May it be so! The miraculous stars shining through light years of space and time are signs of Christmas, to be sure, and the angels, too, sweetly singing and piercing their way into the mundane and sometimes harsh realities of our daily lives. These signs guide us to the love and truth we are invited to behold this night.
There’s one more quick angel story I need to share from a short play by Thornton Wilder called “The Angel that Troubled the Water.” Shout out here to Thornton’s brother, Amos Niven Wilder, who was a member for many years until he died in the early 90s. Amos is honored by a bench in his name on our lawn which makes me wonder if Brother Thornton joined him in these pews on a Christmas Eve, but I digress! In the play, Wilder introduces several characters gathering at the Pool of Bethesda where an angel of healing is said to visit periodically.
As the drama opens a newcomer is waiting at the pool, a physician, who unlike the others, bears no obvious signs of infirmity. Still he cries out repeatedly: “Come, long expected Love!” The angel soon appears in shimmering, tremulous light. Kneeling… down on the lowest step and meditatively holding his finger poised above the shuddering water, the angel speaks: “Joy and fulfillment, completion, content, rest and release have been promised.” Hmmm. The newcomer can hardly wait. Then the angel pauses and turns to him, “Draw back, physician, this moment is not for you.” The doctor, surprised, starts to argue: “Surely, surely the angels are wise. Surely … you are not deceived by my apparent wholeness … the sin into which all my endeavors sink half-performed cannot be concealed from you.” The angel says simply, “I know.” The physician renews his plea. The angel explains: “Without your wound where would your power be? It is your very remorse that makes your low voice tremble into the hearts of [others]. The very angels themselves cannot persuade the [woeful] and blundering children on earth as can one human being broken on the wheels of living. In Love’s service only, the wounded soldiers can serve. Draw back.” And the doctor does just that.
I find this amazingly poignant, and it beautifully captures what we celebrate here tonight. Even the angels can’t do what one human being broken on the wheels of living can do! How can they understand? And here we come to what the signs of have been pointing to – to what it means that God’s love has come down at Christmas! Down from the stars! Down from the angels. Down into the form of one human being who can see into the depths our human hearts with an almost telescopic like clarity.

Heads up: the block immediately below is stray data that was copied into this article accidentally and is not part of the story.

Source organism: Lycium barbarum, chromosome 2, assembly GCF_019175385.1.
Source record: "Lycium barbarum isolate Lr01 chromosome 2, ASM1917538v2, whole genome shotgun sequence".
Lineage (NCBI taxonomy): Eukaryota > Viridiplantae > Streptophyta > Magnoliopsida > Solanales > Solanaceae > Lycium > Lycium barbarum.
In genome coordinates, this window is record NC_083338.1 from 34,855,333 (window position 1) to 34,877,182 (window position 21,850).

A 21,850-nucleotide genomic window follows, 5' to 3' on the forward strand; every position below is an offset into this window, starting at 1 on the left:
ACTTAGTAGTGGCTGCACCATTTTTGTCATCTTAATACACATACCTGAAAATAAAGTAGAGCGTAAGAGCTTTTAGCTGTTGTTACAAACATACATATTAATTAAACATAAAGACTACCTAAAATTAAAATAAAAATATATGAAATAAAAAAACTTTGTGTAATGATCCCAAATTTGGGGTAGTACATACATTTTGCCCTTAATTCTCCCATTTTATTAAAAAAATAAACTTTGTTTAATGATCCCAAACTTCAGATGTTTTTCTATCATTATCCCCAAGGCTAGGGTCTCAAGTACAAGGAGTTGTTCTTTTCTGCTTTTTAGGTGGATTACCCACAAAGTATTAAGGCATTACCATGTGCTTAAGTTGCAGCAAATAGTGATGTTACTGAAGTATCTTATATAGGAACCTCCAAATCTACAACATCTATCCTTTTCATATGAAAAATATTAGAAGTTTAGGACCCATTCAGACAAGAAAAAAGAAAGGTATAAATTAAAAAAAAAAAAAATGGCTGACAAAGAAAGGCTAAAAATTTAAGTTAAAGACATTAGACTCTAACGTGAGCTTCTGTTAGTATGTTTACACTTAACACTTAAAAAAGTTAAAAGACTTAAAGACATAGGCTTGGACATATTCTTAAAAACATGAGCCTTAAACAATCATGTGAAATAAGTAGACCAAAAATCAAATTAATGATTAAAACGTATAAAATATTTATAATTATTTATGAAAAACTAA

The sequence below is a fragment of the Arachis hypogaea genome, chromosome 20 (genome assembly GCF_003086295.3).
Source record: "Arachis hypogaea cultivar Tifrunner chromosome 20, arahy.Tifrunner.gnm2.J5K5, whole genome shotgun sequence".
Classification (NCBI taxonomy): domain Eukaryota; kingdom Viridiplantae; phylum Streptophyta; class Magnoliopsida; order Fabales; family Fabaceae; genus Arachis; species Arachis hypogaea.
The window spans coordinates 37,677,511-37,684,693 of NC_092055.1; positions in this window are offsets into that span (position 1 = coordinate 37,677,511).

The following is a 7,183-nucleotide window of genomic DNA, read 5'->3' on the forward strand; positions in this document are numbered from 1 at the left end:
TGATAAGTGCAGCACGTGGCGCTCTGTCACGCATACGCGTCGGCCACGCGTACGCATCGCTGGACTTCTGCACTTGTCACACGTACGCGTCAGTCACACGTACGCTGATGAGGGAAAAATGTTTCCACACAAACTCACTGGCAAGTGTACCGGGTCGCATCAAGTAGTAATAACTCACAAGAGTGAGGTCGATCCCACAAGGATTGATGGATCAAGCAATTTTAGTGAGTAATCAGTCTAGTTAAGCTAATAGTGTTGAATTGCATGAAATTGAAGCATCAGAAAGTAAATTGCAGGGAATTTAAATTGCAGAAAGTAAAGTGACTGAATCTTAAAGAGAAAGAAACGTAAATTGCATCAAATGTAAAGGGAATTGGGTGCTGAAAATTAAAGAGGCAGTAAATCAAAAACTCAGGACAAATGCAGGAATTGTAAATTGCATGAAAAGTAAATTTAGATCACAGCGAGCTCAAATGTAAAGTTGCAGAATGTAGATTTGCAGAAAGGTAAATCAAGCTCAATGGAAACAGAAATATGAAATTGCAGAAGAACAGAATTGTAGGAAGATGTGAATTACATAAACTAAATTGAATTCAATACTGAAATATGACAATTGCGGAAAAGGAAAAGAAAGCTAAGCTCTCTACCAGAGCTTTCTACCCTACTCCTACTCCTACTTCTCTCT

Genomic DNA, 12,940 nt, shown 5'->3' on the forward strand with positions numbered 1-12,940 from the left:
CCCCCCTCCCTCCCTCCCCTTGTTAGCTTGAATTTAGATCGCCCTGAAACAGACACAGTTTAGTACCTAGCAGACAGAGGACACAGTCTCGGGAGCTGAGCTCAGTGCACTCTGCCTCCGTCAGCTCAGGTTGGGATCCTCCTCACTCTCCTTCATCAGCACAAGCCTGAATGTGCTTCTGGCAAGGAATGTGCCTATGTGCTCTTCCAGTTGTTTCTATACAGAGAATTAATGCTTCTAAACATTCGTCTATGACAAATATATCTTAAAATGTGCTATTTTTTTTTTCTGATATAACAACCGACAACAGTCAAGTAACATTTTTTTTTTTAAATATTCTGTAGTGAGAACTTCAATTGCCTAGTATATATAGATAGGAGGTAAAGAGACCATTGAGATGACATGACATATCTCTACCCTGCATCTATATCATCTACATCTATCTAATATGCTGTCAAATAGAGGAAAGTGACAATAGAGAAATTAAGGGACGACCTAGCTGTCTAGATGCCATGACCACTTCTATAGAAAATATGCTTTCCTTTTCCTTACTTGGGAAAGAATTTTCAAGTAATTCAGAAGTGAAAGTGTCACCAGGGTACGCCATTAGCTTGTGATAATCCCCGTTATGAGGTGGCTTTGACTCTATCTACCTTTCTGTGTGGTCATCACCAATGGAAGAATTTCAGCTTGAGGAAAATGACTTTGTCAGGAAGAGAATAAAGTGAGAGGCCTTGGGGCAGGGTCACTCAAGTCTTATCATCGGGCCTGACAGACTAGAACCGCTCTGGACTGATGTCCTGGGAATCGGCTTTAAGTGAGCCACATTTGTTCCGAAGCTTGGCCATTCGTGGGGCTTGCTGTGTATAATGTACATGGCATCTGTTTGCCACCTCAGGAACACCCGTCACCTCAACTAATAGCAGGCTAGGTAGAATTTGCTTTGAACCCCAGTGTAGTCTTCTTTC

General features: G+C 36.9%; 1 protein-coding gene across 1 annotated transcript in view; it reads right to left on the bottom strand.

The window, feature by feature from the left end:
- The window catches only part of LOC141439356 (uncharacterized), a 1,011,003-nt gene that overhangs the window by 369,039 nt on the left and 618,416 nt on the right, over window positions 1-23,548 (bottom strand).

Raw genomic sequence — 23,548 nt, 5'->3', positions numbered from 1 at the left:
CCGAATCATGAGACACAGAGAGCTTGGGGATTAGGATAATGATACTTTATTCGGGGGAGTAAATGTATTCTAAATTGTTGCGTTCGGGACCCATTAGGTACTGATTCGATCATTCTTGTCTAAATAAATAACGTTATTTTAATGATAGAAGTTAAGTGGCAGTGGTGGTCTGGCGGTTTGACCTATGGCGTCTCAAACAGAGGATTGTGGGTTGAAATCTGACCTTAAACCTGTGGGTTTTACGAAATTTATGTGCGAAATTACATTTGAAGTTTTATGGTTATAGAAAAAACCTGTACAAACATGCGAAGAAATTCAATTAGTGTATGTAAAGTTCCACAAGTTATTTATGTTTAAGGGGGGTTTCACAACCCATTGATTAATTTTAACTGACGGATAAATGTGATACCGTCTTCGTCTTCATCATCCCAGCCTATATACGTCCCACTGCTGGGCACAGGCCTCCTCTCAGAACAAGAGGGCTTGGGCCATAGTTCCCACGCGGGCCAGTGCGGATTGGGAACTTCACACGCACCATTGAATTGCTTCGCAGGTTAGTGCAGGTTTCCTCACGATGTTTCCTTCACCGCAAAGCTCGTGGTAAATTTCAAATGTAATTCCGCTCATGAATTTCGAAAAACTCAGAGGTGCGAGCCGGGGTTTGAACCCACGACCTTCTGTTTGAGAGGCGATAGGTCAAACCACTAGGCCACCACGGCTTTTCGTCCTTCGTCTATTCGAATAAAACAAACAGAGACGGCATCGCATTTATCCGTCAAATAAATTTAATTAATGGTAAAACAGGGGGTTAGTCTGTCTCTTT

Tonight, we are invited to behold a star! And oh my, thanks to James Webb Space Telescope, have we ever? Tonight, we hear the voices of angels, imploring us: Behold, fear not, we’ve got good news! And we say, yes, please God, we need to hear it …for a change! And where do these great and wondrous they lead us? Of all places, to a makeshift manger and to a tiny child born of Mary, that is, to a poor, humble, vulnerable, embodied channel of human being and human brokenness! And therein lies the power! God’s love reaching out from galaxies that are zillions of miles and billions of light years away, and through angel’s songs that hover round, comes down to us in a human being, in a child who meets us where we are, as we are, right here on earth, in the midst of our woeful, blundering and broken yet somehow still beautifully human ways. Yes, God reaches out, way out, to imbue every corner of the universe with beauty and yet at Christmas God reaches in, too – to touch every corner of every depth of every heart with divine love and healing.
Friends, Christmas is our chance to behold the wonder and love it all – from the stars to the angels to the little baby Jesus to the fierce, justice-minded, world-transforming spiritual leader and revolutionary that he was and is! It’s our chance to imagine us holding him and loving on him! And it’s our chance to imagine God holding and beholding each of us, in all of the depth and far reaches of our human being and human brokenness and human beauty! What response do we have but to sing our joy and praise and to say bring on the stars and angels keep them coming?
Let us behold it all now and let us be held together by that love divine that comes to meet us right where we are!